Birmingham City Council demolished the old Birmingham City University campus in 2018 to regenerate the Perry Barr area ahead of the 2022 Commonwealth Games. As well as developing infrastructure for the games, the council set to work building the first of 5,000 new homes.
And, in the spirit of democracy, they asked locals to submit names for the first six roads in the development, names that “captured the essence of Perry Barr and Birmingham as a whole.”
Whatever about the area, the names the council chose captured the essence of modern wokeness perfectly.
The winners, announced on Tuesday, are ‘Equality Road’, ‘Inspire Avenue’, Destiny Road’, ‘Respect Way’, ‘Diversity Grove’ and ‘Humanity Close’
While the names might sound like they were cooked up by a gaggle of corporate diversity consultants, they were actually submitted by a woman from nearby Handsworth Wood, the Birmingham Mail reported. Labour Councillor Waseem Zaffar chaired the panel that chose her entry.
While Zaffar proudly declared that the woman’s entries “struck a chord with everyone on the panel,” they were ridiculed online. One commenter called the names “patronising beyond belief,” and a “total embarrassment to the good folk of Perry Barr and Birmingham.”
Others suggested the names were reminiscent of Ricky Gervais’ ‘The Office’ character, David Brent, and his cringe-inducing “political reggae” video, ‘Equality Street’. Even Brent’s own promotional Twitter account joined in the fun.
Birmingham City Council isn’t the first local authority to immortalize the tenets of wokeness on its streets. As protests and riots consumed the US this summer, Washington DC Mayor Muriel Bowser renamed a section of street in front of the White House “Black Lives Matter Plaza.” Like in Birmingham, the move was ridiculed as a prime example of liberal virtue signalling, and the local BLM chapter even wrote it off as “performative and a distraction.”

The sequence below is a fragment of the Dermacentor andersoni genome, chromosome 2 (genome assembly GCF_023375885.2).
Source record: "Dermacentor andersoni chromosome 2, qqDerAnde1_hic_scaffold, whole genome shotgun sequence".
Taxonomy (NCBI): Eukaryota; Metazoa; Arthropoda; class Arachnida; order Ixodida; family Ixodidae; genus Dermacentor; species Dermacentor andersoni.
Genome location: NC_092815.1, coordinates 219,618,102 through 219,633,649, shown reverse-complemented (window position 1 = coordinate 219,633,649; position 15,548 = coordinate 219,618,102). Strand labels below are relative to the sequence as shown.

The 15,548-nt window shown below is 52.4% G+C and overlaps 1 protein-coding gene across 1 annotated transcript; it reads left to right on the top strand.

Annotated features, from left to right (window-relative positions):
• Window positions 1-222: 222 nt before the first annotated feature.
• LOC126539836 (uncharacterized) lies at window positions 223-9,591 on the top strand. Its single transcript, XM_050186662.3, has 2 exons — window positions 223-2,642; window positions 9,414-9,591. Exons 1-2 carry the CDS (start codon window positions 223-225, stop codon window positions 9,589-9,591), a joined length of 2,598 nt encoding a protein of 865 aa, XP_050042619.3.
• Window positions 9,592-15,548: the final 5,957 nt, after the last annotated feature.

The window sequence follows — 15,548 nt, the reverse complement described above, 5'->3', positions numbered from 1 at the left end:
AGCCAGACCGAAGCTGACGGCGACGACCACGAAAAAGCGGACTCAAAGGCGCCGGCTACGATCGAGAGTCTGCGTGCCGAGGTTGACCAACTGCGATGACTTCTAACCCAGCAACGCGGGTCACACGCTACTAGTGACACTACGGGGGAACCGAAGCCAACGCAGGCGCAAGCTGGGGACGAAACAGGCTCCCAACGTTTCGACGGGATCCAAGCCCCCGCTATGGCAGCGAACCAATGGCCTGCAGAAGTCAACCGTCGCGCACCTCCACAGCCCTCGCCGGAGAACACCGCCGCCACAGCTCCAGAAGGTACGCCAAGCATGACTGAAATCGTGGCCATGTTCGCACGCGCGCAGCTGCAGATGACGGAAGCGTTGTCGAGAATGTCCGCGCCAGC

Closer to Birmingham, London Mayor Sadiq Khan set up a commission earlier this year to look over the capital’s statues, road names and public spaces to purge them of outdated and “racist” names. The committee, he said, will focus on “increasing representation among Black, Asian and Minority Ethnic communities, women, the LGBTQ+ community and disability groups.”
However, all of these woke crusades came long after New York unveiled the original social justice street name: the early-1990s “People With A.I.D.S. Plaza,” located just around the corner from City Hall.
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